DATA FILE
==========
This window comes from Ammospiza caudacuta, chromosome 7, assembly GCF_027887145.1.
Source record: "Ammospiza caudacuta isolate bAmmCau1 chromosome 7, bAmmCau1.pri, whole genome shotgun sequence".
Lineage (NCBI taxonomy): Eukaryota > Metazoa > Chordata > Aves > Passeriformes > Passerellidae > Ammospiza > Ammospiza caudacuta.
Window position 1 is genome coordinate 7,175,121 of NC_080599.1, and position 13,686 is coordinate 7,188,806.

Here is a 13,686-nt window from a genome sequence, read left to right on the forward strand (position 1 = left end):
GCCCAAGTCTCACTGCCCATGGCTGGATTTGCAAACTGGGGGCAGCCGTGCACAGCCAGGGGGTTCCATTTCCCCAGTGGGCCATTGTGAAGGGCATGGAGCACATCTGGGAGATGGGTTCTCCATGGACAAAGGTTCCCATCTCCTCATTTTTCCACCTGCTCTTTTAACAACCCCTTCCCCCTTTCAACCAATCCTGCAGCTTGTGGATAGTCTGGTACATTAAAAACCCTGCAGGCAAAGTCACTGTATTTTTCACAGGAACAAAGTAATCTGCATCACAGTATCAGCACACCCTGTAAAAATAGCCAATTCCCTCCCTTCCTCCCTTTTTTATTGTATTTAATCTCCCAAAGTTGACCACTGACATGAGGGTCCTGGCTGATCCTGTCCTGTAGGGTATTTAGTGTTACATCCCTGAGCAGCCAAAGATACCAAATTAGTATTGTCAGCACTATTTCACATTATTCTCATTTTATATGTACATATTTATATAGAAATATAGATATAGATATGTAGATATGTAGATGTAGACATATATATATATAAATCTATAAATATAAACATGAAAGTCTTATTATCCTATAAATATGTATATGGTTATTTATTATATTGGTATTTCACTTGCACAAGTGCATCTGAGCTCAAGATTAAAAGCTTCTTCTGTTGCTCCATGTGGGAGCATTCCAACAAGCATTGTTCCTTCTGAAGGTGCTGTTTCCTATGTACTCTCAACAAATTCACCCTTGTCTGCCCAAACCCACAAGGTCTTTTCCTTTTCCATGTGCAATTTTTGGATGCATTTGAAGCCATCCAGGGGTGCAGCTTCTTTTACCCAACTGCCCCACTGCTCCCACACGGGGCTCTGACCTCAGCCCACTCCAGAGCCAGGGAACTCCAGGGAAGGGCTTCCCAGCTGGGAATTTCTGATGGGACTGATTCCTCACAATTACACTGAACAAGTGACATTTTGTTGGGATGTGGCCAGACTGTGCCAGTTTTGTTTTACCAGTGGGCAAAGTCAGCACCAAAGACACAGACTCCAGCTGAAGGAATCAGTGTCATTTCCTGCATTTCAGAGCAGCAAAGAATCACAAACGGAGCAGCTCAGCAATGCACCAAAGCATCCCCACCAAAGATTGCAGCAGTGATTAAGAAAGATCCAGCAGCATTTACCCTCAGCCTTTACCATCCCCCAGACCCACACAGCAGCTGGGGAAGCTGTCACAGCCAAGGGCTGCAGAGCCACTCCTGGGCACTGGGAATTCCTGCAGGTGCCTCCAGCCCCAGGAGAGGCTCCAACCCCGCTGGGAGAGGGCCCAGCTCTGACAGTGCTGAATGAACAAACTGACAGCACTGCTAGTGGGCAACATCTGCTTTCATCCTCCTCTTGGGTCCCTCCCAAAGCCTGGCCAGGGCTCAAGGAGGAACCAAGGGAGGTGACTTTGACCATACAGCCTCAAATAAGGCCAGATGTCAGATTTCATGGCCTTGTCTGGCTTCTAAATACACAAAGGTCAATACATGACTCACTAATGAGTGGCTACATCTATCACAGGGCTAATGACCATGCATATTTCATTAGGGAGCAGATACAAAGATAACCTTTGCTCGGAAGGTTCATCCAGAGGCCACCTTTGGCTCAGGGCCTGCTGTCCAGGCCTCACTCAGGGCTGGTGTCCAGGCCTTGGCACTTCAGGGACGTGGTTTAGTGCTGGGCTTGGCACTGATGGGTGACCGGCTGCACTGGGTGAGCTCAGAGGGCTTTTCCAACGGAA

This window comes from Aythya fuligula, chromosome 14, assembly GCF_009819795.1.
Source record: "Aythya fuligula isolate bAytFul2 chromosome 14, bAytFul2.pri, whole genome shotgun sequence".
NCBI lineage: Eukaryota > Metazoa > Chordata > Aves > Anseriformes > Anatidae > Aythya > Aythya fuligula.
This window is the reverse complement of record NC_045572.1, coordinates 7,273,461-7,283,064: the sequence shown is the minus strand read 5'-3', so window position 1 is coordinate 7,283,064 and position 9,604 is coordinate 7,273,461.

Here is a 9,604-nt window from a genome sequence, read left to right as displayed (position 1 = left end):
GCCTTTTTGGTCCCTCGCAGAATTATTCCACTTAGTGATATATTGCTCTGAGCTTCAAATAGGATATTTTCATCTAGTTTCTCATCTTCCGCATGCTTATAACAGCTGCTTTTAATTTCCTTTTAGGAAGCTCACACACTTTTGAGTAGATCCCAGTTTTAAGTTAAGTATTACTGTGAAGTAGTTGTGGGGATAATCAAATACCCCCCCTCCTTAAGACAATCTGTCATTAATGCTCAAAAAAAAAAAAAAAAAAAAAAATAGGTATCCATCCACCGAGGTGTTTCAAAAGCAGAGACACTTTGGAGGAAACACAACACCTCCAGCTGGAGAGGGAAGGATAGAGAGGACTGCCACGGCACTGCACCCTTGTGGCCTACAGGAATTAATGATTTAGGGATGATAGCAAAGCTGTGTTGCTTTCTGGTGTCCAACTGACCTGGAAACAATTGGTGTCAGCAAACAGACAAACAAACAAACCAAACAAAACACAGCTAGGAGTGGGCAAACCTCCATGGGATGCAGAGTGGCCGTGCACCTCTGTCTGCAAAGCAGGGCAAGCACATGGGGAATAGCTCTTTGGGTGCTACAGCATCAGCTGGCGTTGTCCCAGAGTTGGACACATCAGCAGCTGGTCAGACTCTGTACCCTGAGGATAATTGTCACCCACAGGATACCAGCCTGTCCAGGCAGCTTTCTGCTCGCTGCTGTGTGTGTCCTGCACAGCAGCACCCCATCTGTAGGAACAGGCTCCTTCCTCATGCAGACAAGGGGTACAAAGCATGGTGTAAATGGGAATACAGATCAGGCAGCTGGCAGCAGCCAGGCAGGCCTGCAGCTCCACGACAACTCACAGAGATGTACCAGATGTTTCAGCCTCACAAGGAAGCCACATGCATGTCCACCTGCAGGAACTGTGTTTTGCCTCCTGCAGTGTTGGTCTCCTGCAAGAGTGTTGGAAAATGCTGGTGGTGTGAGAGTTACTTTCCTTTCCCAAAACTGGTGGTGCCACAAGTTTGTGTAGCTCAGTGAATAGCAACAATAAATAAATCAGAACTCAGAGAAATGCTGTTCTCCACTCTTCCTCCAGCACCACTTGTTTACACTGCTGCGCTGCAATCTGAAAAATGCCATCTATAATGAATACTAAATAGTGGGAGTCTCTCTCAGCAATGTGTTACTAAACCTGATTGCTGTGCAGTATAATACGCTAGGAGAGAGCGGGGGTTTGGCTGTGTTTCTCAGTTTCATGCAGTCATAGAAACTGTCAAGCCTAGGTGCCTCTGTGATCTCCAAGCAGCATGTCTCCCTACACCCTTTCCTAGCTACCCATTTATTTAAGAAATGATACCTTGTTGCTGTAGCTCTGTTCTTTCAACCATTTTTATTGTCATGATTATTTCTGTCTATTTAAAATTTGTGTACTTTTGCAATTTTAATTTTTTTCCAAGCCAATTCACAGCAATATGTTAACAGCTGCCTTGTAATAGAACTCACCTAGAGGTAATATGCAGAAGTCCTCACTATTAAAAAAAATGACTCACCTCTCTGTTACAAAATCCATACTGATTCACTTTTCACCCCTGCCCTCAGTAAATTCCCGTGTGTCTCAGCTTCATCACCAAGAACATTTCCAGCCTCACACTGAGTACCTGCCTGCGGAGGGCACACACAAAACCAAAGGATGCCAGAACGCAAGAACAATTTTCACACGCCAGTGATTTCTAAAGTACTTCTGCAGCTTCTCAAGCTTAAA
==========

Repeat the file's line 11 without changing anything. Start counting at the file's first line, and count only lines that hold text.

Here is a 9,604-nt window from a genome sequence, read left to right as displayed (position 1 = left end):